The End of Our Exploring
Do we know what it means to question well?
Faith isn’t the sort of thing that will endure as long as our eyes are closed. The opposite, in fact: faith helps us see, and that means not shrinking from the ambiguities and the difficulties that provoke our most profound questions.
We need not fear questions, but by the grace of God we have the safety and security to rush headlong into them and find ourselves better for it on the other side.
This book steps into the gap between non-questioning certitude and wishy-washy “dialogue for the sake of dialogue” to help us determine the role of questioning in our lives.
Unlike other offerings, it will challenge the contemporary obsession with doubts and dialogue not by resisting it, but by showing a more excellent and beautiful form of faith that includes within it a viable and robust place for questions.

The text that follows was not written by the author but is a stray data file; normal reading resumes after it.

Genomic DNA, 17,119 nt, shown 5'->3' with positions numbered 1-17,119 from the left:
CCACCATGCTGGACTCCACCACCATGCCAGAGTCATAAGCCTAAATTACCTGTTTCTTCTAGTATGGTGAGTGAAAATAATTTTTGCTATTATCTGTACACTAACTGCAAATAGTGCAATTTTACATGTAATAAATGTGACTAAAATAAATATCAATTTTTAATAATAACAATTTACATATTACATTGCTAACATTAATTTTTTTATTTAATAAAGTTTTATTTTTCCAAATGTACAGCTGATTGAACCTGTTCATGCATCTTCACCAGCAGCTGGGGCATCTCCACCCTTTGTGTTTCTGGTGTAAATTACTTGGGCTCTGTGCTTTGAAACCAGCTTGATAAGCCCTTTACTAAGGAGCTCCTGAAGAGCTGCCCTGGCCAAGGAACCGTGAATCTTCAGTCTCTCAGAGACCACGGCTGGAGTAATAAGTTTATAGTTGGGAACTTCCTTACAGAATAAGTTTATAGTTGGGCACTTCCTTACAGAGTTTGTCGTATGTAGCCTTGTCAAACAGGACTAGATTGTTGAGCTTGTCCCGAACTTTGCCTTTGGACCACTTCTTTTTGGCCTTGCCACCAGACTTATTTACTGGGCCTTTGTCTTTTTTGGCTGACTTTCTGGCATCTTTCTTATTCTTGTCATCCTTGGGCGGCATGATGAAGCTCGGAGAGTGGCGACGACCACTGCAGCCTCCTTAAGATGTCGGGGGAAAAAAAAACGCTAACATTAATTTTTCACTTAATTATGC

What does it mean to question well? That’s a good question. Read about Matt Lee Anderson’s journey to this book, in his own words.
Praise for The End of Our Exploring
Doubt has become very popular in the last few years. Many times though, doubt never takes the doubter anywhere for answers. Matt shows us how to question well and actually let our doubts take us to God.
Darrin Patrick, Lead Pastor of The Journey St. Louis, author of For the City and Church Planter
Finally a book that encourages us to doubt our doubts! Well, not exactly, but Anderson does a good job of discerning the various types of questions and doubt we experience. The goal is not to celebrate doubt but to help us learn to ask the questions that lead to an increasingly mature and dynamic faith.
Mark Galli, Editor of Christianity Today
Never mind the hand-wringing about “young evangelicals.” Read Matthew Lee Anderson and you’ll feel much better.
John Wilson, Editor of Books & Culture
Matthew Lee Anderson is the Lead Writer of Mere Orthodoxy and is studying for an M.Phil. in Christian Ethics at Oxford University. He has explored the relationships between evangelicalism and politics and the generational shifts in evangelicalism.
He is the author of Earthen Vessels: Why Our Bodies Matter to Our Faith, in which he explores how Christian theology shapes our thinking about issues like human sexuality, tattoos, and death. His work has appeared at the Washington Post, CNN, Christianity Today, Books & Culture, Relevant, The City, and various other places. He lives in Oxford with his wife.